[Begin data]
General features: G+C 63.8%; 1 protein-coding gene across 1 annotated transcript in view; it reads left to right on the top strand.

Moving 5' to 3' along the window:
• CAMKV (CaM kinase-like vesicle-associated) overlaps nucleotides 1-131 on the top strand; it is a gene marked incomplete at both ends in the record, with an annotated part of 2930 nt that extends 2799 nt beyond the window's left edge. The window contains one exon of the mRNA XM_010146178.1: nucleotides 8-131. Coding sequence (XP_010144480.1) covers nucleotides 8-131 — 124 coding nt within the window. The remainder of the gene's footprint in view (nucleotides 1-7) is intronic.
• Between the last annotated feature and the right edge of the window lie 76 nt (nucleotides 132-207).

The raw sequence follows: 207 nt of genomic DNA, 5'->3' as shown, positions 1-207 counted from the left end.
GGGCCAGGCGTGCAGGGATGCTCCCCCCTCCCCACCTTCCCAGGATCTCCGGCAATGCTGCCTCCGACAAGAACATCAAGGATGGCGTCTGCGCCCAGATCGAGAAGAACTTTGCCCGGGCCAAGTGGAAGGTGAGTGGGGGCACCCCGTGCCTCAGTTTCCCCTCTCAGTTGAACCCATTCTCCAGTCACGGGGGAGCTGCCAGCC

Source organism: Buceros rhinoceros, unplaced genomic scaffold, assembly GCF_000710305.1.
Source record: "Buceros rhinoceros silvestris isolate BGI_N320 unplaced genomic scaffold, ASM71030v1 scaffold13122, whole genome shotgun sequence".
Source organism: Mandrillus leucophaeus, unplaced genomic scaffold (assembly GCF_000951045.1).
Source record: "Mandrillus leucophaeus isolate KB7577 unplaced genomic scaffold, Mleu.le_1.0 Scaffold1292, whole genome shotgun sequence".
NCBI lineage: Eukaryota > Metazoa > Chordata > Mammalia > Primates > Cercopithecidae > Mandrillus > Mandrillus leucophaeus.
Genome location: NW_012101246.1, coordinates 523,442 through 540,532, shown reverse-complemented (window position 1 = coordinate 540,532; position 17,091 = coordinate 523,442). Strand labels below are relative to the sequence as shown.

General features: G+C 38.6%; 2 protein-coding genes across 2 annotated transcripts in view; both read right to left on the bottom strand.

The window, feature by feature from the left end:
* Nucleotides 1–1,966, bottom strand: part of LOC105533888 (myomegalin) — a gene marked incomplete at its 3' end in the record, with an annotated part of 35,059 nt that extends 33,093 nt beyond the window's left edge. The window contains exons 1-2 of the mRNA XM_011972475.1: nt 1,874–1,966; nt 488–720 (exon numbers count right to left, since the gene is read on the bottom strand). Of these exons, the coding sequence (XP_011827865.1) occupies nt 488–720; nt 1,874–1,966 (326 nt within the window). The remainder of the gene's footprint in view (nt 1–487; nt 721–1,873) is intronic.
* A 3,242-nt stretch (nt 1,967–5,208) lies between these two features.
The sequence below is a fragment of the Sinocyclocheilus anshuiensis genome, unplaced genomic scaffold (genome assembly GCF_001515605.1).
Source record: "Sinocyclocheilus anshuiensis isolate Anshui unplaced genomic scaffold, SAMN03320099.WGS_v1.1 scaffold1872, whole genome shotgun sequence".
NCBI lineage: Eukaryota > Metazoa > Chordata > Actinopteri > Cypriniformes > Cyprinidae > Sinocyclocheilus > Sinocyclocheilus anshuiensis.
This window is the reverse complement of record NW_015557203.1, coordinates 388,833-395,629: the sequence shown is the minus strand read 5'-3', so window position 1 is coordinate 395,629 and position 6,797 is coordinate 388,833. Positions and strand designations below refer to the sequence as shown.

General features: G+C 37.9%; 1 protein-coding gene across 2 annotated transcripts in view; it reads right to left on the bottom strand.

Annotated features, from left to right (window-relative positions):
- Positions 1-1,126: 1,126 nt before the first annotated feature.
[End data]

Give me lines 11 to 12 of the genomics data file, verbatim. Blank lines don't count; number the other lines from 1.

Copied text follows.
NCBI lineage: Eukaryota > Metazoa > Chordata > Mammalia > Primates > Cercopithecidae > Mandrillus > Mandrillus leucophaeus.
Genome location: NW_012101246.1, coordinates 523,442 through 540,532, shown reverse-complemented (window position 1 = coordinate 540,532; position 17,091 = coordinate 523,442). Strand labels below are relative to the sequence as shown.